## 3.6 Continuous Random Variables

SW 2.1

For continuous random variables, you can define the cdf in exactly the same way as we did for discrete random variables. That is, if \(X\) is a continuous random variable,

\[ F_X(x) = \mathrm{P}(X \leq x) \]

**Example 3.8 **Suppose \(X\) denotes an individual’s yearly wage income. The cdf of \(X\) looks like

From the figure, we can see that about 24% of working individuals in the U.S. each $20,000 or less per year, 61% of working individuals earn $50,000 or less, and 88% earn $100,000 or less.

It’s trickier to define an analogue to the pmf for a continuous random variable (in fact, this is the main reason for our separate treatment of discrete and continuous random variables). For example, suppose \(X\) denotes the length of a phone conversation. As long as we can measure time finely enough, the probability that a phone conversation lasts exactly 1189.23975381 seconds (this is about 20 minutes) is 0. Instead, for a continuous random variable, we’ll define its probability density function (pdf) as the derivative of its cdf, that is,

\[ f_X(x) := \frac{d \, F_X(x)}{d \, x} \] Recall that the slope of the cdf will be larger in places where \(F_X(x)\) is “steeper”.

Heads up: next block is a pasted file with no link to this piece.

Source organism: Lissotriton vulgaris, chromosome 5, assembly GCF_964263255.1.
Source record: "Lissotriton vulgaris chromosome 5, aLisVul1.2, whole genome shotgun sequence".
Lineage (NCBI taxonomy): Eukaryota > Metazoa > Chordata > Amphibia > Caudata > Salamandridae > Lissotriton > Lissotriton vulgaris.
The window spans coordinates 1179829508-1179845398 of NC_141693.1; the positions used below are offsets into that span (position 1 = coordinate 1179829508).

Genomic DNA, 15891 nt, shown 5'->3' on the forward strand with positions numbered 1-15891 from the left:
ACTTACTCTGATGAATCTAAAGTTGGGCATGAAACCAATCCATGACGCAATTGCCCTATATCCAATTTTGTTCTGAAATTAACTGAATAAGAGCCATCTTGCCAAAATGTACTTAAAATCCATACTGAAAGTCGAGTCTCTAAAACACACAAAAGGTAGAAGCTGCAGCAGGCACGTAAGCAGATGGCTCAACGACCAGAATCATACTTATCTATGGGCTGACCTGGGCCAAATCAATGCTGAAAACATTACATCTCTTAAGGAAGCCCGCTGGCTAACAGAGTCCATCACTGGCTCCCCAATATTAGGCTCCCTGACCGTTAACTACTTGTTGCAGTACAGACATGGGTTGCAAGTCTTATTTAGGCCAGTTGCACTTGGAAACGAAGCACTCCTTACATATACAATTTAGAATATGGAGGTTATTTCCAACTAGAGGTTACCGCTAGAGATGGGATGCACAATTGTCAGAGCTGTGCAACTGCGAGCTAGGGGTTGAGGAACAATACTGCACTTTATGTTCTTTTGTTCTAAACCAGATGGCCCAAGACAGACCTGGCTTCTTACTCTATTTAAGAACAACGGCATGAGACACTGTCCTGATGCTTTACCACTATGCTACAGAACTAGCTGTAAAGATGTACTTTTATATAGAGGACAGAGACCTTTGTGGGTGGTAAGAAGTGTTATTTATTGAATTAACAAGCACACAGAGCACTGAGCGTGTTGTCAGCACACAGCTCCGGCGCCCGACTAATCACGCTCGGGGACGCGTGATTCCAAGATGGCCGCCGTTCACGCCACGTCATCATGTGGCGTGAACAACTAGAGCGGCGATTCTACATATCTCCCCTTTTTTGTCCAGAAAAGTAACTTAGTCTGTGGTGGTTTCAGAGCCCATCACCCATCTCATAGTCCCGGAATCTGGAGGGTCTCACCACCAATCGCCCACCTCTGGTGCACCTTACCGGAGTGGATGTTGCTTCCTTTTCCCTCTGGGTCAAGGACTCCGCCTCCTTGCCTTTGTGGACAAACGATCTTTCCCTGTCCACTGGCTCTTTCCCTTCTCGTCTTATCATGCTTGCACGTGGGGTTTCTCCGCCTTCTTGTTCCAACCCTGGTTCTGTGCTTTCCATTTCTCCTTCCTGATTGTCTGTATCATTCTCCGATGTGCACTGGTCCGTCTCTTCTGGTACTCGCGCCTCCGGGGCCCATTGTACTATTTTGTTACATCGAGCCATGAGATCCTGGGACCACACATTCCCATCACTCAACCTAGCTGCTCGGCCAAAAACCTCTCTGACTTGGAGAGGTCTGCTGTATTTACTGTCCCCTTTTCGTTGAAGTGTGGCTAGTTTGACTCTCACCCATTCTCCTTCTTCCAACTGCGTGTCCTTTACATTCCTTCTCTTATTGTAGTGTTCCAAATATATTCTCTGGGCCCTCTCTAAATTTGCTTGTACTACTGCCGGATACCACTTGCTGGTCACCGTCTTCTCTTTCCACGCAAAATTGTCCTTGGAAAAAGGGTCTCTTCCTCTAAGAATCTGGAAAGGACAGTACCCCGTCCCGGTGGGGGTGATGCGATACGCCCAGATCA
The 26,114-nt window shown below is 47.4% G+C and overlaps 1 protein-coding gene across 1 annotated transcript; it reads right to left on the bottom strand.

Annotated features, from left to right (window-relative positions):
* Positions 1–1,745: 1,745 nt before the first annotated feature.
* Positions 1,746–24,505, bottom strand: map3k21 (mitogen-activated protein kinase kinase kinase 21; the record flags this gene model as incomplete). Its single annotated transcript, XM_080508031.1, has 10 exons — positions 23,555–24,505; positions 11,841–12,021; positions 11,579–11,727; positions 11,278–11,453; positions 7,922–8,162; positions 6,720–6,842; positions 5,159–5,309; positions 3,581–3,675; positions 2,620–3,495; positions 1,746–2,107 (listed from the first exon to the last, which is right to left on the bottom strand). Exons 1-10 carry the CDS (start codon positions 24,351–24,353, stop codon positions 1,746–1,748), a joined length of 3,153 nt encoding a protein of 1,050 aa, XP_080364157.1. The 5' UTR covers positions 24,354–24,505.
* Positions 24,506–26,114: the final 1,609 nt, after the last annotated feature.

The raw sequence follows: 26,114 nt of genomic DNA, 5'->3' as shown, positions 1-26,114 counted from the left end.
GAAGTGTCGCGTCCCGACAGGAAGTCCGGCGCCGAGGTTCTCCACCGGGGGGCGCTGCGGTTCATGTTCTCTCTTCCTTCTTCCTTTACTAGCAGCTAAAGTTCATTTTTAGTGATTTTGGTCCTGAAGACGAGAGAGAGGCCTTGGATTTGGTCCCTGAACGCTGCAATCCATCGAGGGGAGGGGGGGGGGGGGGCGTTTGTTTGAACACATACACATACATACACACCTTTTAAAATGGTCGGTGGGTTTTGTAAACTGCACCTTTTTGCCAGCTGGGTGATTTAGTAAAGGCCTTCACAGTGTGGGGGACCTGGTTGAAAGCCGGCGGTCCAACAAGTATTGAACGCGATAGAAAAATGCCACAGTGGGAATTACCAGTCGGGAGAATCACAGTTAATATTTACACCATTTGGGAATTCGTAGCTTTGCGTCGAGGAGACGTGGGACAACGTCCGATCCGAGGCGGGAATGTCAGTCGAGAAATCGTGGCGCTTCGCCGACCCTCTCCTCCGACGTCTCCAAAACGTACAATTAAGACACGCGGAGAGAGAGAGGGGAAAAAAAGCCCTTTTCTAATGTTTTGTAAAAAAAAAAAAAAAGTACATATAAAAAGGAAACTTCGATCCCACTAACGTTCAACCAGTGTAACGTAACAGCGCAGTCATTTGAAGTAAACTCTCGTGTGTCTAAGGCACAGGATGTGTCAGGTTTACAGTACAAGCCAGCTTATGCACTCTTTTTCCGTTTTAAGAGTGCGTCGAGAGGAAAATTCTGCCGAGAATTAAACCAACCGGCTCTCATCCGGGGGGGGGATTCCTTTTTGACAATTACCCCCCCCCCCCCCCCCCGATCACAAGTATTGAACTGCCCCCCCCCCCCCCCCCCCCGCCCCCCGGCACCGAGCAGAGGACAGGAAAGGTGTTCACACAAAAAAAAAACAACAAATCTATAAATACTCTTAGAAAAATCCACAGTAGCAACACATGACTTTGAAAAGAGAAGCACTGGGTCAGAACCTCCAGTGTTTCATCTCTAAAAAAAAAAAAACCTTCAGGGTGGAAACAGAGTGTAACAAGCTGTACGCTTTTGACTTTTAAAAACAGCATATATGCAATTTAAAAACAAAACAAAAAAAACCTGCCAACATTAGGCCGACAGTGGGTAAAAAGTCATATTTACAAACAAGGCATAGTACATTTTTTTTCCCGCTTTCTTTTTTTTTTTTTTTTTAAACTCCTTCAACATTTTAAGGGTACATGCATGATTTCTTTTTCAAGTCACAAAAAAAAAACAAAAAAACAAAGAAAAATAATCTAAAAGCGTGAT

Regions where the pdf is larger correspond to more likely values of \(X\) — in this sense the pdf is very similar to the pmf.

We can also write the cdf as an integral over the pdf. That is,

\[ F_X(x) = \int_{-\infty}^x f_X(z) \, dz \] Integration is roughly the continuous version of a summation — thus, this expression is very similar to the expression above for the cdf in terms of the pmf when \(X\) is discrete.

**More properties of cdfs**

\(\mathrm{P}(X > x) = 1 - \mathrm{P}(X \leq x) = 1-F_X(x)\)

In words, if you want to calculate the probability that \(X\)

*is greater than*some particular value \(x\), you can do that by calculating \(1-F_X(x)\).\(\mathrm{P}(a \leq X \leq b) = F_X(b) - F_X(a)\)

In words: you can also calculate the probability that \(X\) falls in some range using the cdf.

**Example 3.9 **Suppose \(X\) denotes an individual’s yearly wage income. The pdf of \(X\) looks like

From the figure, we can see that the most common values of yearly income are around $25-30,000 per year. Notice that this corresponds to the steepest part of the cdf from the previous figure. The right tail of the distribution is also long. This means that, while incomes of $150,000+ are not common, there are some individuals who have incomes that high.

Moreover, we can use the properties of pdfs/cdfs above to calculate some specific probabilities. In particular, we can calculating probabilities by calculating integrals (i.e., regions under the curve) / relating the pdf to the cdf. First, the red region above corresponds to the probability of a person’s income being between $50,000 and $100,000. This is given by \(F(100,000) - F(50000)\). We can compute this in `R`

using the `ecdf`

function. In particular,

The green region in the figure is the probability of a person’s income being above $150,000. Using the above properties of cdfs, we can calculate it as \(1-F(150000)\) which is